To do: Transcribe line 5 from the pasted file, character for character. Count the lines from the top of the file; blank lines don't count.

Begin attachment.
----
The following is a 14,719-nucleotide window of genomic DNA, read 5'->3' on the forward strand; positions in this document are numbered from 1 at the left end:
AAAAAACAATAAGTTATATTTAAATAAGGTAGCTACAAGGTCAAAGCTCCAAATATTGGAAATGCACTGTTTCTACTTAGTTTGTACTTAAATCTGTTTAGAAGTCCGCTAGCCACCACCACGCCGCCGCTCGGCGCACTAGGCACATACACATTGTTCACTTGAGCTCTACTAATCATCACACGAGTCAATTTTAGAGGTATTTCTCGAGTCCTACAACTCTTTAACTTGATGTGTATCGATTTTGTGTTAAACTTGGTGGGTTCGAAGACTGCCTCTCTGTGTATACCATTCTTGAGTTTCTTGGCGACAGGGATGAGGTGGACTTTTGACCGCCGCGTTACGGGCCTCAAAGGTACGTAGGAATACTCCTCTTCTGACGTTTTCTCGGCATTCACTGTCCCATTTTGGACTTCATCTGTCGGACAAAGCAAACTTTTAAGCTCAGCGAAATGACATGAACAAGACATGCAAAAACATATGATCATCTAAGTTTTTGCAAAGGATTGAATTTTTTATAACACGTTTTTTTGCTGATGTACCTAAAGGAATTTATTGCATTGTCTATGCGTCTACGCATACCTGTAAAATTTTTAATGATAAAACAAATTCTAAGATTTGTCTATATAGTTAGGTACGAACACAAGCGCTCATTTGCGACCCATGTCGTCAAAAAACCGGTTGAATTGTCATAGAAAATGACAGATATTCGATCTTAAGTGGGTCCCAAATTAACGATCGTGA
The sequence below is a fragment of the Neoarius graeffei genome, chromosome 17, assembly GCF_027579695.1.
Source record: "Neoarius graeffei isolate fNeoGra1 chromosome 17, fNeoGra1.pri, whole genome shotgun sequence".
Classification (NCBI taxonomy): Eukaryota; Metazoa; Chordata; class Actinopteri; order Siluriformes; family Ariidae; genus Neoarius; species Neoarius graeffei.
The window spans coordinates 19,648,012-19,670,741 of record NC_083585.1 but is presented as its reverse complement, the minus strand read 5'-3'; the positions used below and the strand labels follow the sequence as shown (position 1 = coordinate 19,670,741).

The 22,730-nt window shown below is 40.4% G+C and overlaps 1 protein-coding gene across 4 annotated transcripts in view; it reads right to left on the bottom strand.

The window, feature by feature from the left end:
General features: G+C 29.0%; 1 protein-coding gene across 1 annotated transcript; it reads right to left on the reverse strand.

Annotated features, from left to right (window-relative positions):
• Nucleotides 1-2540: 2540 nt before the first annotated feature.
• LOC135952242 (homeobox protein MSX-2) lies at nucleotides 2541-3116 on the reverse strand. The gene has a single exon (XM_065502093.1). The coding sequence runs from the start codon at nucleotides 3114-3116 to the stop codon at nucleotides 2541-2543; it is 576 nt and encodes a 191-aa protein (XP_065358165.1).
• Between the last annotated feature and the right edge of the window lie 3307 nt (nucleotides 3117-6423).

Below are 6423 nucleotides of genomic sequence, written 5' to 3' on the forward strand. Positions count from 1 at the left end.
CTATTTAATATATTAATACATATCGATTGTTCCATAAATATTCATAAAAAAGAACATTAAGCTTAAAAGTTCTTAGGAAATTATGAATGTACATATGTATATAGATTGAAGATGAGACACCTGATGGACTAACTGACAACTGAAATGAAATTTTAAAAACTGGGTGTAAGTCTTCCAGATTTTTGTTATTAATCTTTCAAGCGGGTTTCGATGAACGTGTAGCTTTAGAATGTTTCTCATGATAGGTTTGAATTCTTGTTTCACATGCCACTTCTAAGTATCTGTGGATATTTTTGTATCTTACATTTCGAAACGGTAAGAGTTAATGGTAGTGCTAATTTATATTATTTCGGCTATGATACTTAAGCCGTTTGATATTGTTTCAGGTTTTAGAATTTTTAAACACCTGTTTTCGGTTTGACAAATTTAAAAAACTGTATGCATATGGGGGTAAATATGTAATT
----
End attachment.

Classification (NCBI taxonomy): Eukaryota; Metazoa; Chordata; class Actinopteri; order Siluriformes; family Ariidae; genus Neoarius; species Neoarius graeffei.